Definitions and Conforming Amendments

The Board is making several technical and conforming amendments. The final rule updates § 712.1 to make certain technical changes, to reflect the amendments in this rulemaking, and to add a definition to provide that the term “federally insured credit union” or “FICU” means all FCUs and FISCUs. In addition, the final rule brings the language contained in § 741.222 that defines the term “CUSO” into § 712.1 as well. The Board believes that parallel references to “CUSO” in both § 712.1 and § 742.222 will add clarity and consistency to the regulations addressing CUSOs. Additionally, § 712.1 and § 741.222 are being revised to conform with § 701.30, which was amended to include remittance transfers.[22] Finally, technical changes are made in § 712.4(b) to clarify that written legal advice is required prior to a FICU investing in a CUSO.

State Exemptions

Section 712.10 of the current rule allows SSAs to apply for an exemption, on behalf of FISCUs, from § 712.3(d)(3), the provision addressing access to books and records with which FISCUs must comply. Because the proposed rule added additional requirements for FISCUs (proposed § 712.3(d)(1) and (2)), the proposal expanded § 712.10 to allow SSAs to obtain an exemption, on behalf of FISCUs, from compliance with these additional provisions. The proposed changes did not alter the manner in which an SSA can obtain an exemption, but merely made changes that take into account that some states may already have equivalent or more stringent rules or requirements that govern financial reporting, audits, and accounting practices of FISCUs and their CUSOs. The proposed rule, however, did not allow for an SSA to apply for an exemption, on behalf of FISCUs, from the new reporting requirement in proposed § 712.3(d)(4) because allowing an exemption from this requirement would result in inconsistent reporting based on the varying laws in the different states. Commenters were either generally supportive of, or did not provide comment on, these particular changes. Accordingly, the Board adopts the amendments to § 712.10 substantially as proposed. The final rule clarifies, however, that NCUA may grant Start Printed Page 72545state exemptions from any or all of § 712.3(d)(1), (2), and (3) only if state law is equal to, or more stringent than, NCUA's requirements.

Transition Period for Compliance

The Board recognizes that FICUs with loans to or investments in CUSOs will be required under this final rule to make changes in the agreements they currently have with their CUSOs. Accordingly, the effective date of the final rule is June 30, 2014. Additionally, CUSOs will begin submitting reports to NCUA under new § 712.3(d)(4) when the agency's reporting system is fully operational, which will be by December 31, 2015.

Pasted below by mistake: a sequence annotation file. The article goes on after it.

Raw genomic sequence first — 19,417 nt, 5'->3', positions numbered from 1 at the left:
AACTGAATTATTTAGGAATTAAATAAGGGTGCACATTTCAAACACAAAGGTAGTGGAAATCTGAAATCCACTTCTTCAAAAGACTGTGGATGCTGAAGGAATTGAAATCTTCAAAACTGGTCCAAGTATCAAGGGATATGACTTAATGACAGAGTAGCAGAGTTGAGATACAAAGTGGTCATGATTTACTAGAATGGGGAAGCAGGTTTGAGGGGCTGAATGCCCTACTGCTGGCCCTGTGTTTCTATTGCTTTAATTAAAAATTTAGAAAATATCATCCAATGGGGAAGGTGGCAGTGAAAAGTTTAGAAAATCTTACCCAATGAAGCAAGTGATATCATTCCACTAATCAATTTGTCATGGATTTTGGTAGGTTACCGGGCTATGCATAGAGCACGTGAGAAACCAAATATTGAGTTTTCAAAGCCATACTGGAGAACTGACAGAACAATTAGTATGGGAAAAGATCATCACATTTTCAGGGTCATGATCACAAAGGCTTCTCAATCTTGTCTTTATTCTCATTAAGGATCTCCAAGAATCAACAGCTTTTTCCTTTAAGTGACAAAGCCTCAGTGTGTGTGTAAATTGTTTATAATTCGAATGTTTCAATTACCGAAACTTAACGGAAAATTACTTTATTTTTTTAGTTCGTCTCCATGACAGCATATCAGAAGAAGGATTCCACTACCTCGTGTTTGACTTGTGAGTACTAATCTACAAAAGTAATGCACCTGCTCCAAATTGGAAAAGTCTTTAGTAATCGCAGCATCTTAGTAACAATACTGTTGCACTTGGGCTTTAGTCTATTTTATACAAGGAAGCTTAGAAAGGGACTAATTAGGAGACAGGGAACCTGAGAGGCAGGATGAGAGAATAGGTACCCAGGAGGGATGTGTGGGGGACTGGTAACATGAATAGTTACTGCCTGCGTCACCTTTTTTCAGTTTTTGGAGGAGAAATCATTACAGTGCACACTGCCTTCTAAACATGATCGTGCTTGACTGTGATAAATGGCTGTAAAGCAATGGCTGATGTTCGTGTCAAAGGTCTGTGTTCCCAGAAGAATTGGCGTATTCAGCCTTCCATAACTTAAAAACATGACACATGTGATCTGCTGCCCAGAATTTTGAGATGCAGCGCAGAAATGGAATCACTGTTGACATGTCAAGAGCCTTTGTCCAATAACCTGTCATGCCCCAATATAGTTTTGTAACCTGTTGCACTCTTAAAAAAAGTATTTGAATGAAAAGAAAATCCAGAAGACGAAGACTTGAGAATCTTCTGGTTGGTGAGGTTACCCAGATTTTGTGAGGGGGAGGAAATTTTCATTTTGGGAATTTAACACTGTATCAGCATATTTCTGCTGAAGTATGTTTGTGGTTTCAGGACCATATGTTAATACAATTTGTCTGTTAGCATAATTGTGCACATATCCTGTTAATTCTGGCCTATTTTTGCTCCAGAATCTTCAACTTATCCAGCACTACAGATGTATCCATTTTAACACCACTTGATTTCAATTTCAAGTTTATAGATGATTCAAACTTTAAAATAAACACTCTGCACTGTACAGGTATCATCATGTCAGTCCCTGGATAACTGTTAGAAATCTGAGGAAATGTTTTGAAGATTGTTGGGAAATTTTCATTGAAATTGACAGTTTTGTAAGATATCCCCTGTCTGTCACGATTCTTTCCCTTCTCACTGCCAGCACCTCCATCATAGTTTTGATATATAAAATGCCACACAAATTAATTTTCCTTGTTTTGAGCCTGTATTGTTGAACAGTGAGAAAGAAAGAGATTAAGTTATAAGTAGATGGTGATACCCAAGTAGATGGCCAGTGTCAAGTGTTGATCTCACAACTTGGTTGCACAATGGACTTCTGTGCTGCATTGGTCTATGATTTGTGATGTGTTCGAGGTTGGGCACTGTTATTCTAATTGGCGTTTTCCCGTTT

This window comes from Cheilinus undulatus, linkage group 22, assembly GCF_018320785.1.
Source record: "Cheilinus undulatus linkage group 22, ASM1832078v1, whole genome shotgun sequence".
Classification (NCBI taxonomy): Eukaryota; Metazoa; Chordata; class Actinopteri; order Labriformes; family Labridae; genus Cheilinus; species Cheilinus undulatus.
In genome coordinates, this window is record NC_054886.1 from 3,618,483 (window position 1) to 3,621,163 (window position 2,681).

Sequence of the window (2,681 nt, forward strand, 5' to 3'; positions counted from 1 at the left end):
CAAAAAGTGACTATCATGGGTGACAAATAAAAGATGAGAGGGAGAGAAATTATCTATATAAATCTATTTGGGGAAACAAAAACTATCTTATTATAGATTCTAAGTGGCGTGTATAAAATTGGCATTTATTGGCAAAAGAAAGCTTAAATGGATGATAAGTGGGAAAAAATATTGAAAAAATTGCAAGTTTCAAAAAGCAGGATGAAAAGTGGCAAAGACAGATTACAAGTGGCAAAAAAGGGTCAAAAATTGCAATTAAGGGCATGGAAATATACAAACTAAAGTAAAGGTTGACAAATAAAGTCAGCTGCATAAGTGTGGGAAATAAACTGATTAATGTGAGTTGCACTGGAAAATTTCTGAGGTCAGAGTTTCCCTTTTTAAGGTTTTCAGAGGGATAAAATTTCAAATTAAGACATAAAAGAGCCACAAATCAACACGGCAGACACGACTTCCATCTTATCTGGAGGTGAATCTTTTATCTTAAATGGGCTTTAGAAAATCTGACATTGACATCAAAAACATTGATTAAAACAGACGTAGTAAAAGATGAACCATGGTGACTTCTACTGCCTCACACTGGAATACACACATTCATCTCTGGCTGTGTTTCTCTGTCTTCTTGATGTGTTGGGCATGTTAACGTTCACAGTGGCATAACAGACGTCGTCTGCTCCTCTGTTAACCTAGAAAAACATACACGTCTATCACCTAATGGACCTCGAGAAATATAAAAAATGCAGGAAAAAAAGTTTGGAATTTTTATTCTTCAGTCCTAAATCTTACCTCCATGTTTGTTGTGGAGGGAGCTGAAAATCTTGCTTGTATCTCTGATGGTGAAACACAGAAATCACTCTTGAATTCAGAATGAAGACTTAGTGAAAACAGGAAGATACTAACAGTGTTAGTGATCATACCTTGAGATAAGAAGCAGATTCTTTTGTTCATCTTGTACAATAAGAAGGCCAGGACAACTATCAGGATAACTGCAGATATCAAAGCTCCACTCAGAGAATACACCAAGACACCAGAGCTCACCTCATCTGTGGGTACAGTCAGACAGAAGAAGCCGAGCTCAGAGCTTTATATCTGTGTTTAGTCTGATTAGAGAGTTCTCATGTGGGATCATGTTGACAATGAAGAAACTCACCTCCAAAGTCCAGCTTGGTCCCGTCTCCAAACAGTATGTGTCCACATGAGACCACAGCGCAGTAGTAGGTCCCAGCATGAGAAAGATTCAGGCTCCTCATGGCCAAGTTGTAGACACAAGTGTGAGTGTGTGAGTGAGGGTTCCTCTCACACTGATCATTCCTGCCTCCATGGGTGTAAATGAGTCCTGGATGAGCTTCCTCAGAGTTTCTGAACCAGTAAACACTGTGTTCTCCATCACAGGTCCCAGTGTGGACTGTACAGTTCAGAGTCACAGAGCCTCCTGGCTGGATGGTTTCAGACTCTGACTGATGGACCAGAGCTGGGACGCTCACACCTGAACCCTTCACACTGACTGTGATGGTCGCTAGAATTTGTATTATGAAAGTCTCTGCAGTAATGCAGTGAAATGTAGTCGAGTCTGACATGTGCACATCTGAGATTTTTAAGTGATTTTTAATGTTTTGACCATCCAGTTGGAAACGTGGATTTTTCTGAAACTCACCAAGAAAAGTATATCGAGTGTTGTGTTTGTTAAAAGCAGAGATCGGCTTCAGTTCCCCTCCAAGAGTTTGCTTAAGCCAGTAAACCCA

IV. Draft Reporting Form

The Board is publishing a draft reporting form to illustrate the intended format for CUSO reports submitted under § 712.3(d)(4) of this final rule. The draft shows the planned reporting format for the basic registration for all CUSOs, as well as the expanded reporting requirement for CUSOs engaging in complex or high-risk activities. The Board notes, however, that the draft reporting form is subject to change as the agency develops and implements the new reporting system for CUSOs. Further, once finalized, the agency may later modify the reporting form based on NCUA's assessment of changing industry needs. In accordance with the requirements of the PRA, NCUA will submit a copy of the reporting form to the OMB, along with an application for an OMB Control Number. At that time, the public will be provided an opportunity to comment on the form's paperwork requirements, including NCUA's estimate of the burden of the paperwork requirements.

Start Printed Page 72546

V. Regulatory Procedures

Regulatory Flexibility Act

The Regulatory Flexibility Act (RFA) requires NCUA to prepare an analysis to describe any significant economic impact a regulation may have on a substantial number of small entities. NCUA considers credit unions having less than fifty million dollars in assets to be small for purposes of RFA.[23] The changes to the CUSO rule impose minimal compliance obligations by requiring FISCUs to comply with certain regulatory requirements concerning agreements with CUSOs and certain recapitalization limits. NCUA has determined and certifies that the final rule will not have a significant economic impact on a substantial number of small credit unions.

Paperwork Reduction Act